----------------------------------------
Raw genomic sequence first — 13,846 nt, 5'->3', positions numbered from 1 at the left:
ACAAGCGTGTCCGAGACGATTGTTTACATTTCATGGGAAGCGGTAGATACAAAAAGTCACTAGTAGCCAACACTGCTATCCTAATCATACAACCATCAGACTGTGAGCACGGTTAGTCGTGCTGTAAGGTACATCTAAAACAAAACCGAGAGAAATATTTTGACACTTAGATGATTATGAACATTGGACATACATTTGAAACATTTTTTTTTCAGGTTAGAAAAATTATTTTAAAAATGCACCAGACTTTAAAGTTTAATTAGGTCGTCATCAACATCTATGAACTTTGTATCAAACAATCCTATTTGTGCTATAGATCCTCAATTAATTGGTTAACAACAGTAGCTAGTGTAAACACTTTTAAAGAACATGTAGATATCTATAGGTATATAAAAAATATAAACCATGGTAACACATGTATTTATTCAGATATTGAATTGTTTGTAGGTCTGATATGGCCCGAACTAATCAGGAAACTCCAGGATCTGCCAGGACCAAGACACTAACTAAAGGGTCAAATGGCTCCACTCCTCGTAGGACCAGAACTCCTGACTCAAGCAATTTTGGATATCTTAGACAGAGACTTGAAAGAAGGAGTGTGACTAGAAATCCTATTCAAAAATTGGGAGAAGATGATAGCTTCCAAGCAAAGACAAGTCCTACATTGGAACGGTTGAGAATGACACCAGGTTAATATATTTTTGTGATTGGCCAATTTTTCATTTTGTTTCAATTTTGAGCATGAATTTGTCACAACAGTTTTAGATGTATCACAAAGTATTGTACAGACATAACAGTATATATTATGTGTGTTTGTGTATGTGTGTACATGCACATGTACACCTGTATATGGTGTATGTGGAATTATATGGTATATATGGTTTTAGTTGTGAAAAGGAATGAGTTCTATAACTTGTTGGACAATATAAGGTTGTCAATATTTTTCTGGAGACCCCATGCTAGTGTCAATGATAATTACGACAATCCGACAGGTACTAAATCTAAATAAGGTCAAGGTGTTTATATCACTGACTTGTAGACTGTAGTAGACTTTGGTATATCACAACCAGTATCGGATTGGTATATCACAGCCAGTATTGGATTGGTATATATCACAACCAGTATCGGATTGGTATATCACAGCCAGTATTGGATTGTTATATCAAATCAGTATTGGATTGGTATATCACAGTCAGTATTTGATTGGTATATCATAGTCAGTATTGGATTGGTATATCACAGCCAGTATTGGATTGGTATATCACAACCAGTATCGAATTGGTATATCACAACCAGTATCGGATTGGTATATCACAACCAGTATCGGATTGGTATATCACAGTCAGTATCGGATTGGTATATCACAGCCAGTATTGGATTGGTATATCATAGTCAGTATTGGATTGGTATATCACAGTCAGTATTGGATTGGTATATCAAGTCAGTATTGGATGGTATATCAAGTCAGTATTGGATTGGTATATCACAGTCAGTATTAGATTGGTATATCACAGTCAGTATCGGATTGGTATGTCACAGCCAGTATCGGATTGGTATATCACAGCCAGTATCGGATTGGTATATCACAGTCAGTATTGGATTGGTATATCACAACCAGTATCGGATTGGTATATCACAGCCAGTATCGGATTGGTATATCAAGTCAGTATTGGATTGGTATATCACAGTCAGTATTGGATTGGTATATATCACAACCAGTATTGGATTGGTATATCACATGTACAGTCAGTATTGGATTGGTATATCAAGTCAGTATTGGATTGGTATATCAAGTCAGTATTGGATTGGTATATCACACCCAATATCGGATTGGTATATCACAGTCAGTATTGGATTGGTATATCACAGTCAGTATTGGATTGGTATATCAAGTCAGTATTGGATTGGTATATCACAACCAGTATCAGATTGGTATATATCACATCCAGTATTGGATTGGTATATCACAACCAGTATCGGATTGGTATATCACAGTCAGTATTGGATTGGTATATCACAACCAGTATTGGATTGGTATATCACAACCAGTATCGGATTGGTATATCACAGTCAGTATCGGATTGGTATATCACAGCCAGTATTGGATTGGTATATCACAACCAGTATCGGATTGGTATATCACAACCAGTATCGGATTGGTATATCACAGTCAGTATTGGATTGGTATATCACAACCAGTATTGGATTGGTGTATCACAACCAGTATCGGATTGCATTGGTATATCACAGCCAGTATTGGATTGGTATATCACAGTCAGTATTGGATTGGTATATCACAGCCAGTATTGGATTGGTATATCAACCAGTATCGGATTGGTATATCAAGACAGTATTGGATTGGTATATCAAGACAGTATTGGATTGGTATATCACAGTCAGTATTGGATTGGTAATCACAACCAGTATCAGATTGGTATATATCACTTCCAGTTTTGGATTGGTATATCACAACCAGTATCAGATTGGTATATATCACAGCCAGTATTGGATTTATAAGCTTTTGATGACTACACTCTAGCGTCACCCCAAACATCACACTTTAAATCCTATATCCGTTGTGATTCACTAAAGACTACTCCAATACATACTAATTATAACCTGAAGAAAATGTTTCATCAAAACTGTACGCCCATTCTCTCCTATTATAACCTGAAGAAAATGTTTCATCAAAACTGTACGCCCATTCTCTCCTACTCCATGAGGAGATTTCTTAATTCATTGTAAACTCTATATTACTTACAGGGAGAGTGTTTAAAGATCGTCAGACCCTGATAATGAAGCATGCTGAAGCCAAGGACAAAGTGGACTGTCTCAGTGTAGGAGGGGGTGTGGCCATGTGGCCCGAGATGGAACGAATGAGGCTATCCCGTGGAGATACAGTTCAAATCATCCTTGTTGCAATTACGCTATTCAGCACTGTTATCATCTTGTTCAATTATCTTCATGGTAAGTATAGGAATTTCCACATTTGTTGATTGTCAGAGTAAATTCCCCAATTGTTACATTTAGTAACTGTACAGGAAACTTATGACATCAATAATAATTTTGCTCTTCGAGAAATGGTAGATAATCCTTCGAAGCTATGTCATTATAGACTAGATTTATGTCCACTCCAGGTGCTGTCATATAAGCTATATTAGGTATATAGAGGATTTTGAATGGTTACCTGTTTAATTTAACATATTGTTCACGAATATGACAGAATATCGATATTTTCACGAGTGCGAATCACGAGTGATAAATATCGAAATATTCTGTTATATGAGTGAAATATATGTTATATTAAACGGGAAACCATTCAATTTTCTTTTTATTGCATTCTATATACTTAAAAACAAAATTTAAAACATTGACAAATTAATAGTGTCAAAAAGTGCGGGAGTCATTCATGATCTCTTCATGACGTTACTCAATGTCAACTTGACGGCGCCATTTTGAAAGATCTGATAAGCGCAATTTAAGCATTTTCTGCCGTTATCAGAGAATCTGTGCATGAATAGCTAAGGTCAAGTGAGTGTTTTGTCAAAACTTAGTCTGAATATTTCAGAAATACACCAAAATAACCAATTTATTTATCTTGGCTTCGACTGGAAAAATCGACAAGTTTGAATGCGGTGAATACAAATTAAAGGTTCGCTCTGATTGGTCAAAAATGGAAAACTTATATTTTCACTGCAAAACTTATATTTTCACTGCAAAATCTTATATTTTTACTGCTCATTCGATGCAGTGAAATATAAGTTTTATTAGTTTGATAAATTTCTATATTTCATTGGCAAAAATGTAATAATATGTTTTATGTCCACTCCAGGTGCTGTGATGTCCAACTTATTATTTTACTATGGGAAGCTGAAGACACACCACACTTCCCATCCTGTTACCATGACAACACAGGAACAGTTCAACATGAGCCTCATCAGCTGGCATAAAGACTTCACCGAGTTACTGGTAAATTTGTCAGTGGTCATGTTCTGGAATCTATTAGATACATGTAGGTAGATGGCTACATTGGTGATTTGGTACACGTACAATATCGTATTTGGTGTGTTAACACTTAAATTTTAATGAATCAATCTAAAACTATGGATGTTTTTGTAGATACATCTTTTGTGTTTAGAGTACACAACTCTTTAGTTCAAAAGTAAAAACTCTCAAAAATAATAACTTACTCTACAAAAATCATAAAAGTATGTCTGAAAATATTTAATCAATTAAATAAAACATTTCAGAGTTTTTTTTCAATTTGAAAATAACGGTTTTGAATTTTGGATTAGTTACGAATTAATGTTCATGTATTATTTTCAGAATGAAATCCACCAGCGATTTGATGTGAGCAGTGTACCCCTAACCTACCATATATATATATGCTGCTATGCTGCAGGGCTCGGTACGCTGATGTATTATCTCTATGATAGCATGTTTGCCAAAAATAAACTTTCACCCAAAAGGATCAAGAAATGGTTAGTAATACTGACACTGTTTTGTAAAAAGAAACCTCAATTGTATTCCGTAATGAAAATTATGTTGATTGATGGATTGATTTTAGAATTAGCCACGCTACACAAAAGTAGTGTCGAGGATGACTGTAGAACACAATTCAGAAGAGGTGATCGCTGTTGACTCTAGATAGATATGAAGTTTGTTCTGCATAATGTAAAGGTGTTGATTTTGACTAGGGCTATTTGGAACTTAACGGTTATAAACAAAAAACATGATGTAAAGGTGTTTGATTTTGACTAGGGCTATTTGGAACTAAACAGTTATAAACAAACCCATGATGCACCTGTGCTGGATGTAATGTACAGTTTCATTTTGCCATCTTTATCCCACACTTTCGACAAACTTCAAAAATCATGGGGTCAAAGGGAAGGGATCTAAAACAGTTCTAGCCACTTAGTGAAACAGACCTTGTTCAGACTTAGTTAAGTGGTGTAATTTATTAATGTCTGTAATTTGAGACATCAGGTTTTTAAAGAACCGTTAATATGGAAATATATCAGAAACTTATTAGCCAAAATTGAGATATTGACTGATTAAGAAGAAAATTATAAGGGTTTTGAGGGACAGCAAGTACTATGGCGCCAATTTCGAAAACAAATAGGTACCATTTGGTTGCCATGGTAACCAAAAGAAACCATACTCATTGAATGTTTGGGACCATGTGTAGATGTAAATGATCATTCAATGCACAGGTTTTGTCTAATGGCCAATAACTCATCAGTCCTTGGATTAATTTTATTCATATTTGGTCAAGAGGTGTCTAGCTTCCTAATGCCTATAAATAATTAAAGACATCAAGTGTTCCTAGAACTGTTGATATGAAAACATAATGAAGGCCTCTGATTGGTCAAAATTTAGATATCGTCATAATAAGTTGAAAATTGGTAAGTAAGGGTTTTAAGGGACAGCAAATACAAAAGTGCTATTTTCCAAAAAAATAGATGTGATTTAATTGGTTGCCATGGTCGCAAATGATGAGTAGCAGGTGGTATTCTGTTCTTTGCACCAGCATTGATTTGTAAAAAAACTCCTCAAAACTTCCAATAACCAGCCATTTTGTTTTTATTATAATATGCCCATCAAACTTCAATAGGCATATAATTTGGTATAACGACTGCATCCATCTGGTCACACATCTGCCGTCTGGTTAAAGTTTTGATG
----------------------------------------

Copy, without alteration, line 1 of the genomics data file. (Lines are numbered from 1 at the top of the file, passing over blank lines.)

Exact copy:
Raw genomic sequence first — 13,846 nt, 5'->3', positions numbered from 1 at the left: